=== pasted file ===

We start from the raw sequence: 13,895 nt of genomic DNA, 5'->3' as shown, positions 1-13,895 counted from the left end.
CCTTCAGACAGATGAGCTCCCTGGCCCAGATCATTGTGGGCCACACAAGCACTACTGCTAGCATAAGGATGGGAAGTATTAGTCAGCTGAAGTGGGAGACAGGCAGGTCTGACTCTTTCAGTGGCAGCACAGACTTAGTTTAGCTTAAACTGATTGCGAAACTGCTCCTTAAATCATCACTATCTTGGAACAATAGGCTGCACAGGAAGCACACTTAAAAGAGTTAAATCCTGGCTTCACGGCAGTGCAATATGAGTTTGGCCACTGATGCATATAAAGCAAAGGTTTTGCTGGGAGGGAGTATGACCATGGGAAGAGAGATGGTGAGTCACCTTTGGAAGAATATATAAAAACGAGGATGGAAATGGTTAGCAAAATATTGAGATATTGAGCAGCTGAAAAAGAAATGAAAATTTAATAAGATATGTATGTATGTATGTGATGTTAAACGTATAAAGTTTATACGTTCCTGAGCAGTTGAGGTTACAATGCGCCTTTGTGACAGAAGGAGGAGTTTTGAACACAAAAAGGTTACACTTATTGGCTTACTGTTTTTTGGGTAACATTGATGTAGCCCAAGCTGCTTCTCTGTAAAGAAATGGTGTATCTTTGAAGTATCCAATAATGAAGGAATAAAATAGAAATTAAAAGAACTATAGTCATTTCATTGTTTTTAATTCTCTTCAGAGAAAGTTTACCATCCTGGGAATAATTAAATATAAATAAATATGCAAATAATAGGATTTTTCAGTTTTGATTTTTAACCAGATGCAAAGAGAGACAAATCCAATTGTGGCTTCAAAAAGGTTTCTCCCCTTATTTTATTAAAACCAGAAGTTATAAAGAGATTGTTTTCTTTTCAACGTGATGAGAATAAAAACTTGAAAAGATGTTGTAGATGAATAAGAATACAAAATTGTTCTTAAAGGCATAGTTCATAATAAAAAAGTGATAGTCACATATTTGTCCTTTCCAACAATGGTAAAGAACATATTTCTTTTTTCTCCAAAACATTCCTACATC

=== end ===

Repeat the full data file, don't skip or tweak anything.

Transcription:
We start from the raw sequence: 13,895 nt of genomic DNA, 5'->3' as shown, positions 1-13,895 counted from the left end.
CCTTCAGACAGATGAGCTCCCTGGCCCAGATCATTGTGGGCCACACAAGCACTACTGCTAGCATAAGGATGGGAAGTATTAGTCAGCTGAAGTGGGAGACAGGCAGGTCTGACTCTTTCAGTGGCAGCACAGACTTAGTTTAGCTTAAACTGATTGCGAAACTGCTCCTTAAATCATCACTATCTTGGAACAATAGGCTGCACAGGAAGCACACTTAAAAGAGTTAAATCCTGGCTTCACGGCAGTGCAATATGAGTTTGGCCACTGATGCATATAAAGCAAAGGTTTTGCTGGGAGGGAGTATGACCATGGGAAGAGAGATGGTGAGTCACCTTTGGAAGAATATATAAAAACGAGGATGGAAATGGTTAGCAAAATATTGAGATATTGAGCAGCTGAAAAAGAAATGAAAATTTAATAAGATATGTATGTATGTATGTGATGTTAAACGTATAAAGTTTATACGTTCCTGAGCAGTTGAGGTTACAATGCGCCTTTGTGACAGAAGGAGGAGTTTTGAACACAAAAAGGTTACACTTATTGGCTTACTGTTTTTTGGGTAACATTGATGTAGCCCAAGCTGCTTCTCTGTAAAGAAATGGTGTATCTTTGAAGTATCCAATAATGAAGGAATAAAATAGAAATTAAAAGAACTATAGTCATTTCATTGTTTTTAATTCTCTTCAGAGAAAGTTTACCATCCTGGGAATAATTAAATATAAATAAATATGCAAATAATAGGATTTTTCAGTTTTGATTTTTAACCAGATGCAAAGAGAGACAAATCCAATTGTGGCTTCAAAAAGGTTTCTCCCCTTATTTTATTAAAACCAGAAGTTATAAAGAGATTGTTTTCTTTTCAACGTGATGAGAATAAAAACTTGAAAAGATGTTGTAGATGAATAAGAATACAAAATTGTTCTTAAAGGCATAGTTCATAATAAAAAAGTGATAGTCACATATTTGTCCTTTCCAACAATGGTAAAGAACATATTTCTTTTTTCTCCAAAACATTCCTACATC